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Even in advertising, digital advisors face an uphill battle

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Born out of the financial crisis, digital-first independents have cultivated messaging that presented them as modern and more transparent alternatives to Wall Street.

They’re now increasingly taking that tack to mainstream advertising, as incumbents have managed to either match or pull ahead on pricing, features and assets under management.

Independents say such messaging is one of levers they still can pull in their favor as they fight for client awareness and assets, even though they acknowledge incumbents’ ad budgets are much larger.

“We’re never going to outspend the Vanguards or the Schwabs,” says Porter Gale, Personal Capital’s chief marketing officer. “We just have to be smarter and more creative.”

Personal Capital recently launched a new marketing campaign, aimed at reshaping the firm’s image, across a range of media, including print, television, online and social media. The national campaign, along with focused strategies in Seattle and Denver, includes ads in magazines like The Economist and The New Yorker and emphasizes the firm’s access to human advisors.

The campaign is an attempt to take on some of the larger incumbents that have entered the marketplace in recent years — and taken on significant assets in the process. Vanguard’s Personal Advisor Services and Schwab’s Intelligent Portfolios, for example, have amassed $115 billion and $34 billion in assets, respectively, and also offer access to human advisors.

“Yes, we’re challenging the legacy players in wealth management,” Gale says. “The research showed that we are perceived as just the tools and technology. What is not getting recognized is that we have really amazing advisors as well.”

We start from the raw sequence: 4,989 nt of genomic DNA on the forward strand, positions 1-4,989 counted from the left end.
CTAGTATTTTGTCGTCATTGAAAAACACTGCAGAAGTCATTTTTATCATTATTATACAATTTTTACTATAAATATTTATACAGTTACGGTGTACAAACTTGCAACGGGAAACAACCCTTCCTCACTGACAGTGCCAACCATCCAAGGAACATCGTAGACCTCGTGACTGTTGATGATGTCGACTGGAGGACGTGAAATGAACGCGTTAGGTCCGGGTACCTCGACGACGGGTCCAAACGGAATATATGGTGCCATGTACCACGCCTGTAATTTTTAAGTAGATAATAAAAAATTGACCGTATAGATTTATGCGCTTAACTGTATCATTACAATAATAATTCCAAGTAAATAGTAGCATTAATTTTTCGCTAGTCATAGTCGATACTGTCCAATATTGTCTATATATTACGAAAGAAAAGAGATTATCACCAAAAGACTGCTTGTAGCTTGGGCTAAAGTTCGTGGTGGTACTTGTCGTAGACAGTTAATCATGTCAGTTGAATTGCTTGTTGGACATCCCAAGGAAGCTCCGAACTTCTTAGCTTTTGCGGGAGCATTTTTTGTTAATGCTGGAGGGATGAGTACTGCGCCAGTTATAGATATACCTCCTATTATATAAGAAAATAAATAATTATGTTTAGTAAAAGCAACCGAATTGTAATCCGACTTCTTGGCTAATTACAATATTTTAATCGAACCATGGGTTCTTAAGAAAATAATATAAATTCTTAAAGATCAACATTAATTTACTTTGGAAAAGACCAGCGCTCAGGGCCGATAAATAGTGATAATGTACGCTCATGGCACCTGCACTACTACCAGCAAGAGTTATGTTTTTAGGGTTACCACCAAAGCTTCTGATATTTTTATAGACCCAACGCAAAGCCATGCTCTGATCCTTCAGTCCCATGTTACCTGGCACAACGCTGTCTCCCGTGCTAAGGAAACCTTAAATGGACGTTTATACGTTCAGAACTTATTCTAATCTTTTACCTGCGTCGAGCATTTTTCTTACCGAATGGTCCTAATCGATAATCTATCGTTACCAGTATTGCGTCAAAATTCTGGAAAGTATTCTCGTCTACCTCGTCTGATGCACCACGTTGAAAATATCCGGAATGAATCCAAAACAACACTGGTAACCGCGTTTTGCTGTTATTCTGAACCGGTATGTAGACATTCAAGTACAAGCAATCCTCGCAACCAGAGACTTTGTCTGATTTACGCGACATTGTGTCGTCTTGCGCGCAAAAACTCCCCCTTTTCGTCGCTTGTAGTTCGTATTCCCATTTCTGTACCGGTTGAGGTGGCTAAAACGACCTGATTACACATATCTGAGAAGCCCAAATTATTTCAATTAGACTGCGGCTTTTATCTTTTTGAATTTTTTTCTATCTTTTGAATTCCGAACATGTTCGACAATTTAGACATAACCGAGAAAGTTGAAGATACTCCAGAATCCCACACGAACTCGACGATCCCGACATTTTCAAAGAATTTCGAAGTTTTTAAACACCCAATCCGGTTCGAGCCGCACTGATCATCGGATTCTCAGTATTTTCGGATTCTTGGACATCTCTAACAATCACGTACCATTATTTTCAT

Personal Capital reached the $10 billion milestone in July — adding $2 billion in assets since the beginning of the year.

The launch came after a fresh injection of $50 million in capital in February, which was when the firm first hired Gale, who was the former vice president of marketing at Virgin America. The Redwood Shores, California-based firm also announced Fidelity Investment’s former CMO, James Burton, will join its executive ranks.

“The ultimate goal is to become a household name,” Gale says. “Other players are trying to bring tools to the marketplace. We’ve been doing it for over 10 years.”

Breaking through in advertising will be a challenge though. For comparison, Fisher Investments — which took criticism this month for remarks its founder Ken Fisher made at an industry conference — is well known for its exuberant spend on marketing. Fisher has said the company spends around 6% of revenue on marketing, more than triple the industry average.

The Personal Capital TV spots have had 775 national airings since September, according to iSpot.tv, a website that tracks television commercial metrics. The total estimated spend on the placement of the ads was approximately $211,150. A recent Fisher Investments ad cost an estimated $45 million over almost 14,000 airings over a four-year span, according to iSpot.tv data.

That’s almost equivalent to Personal Capital’s $50 million capital raise earlier this year.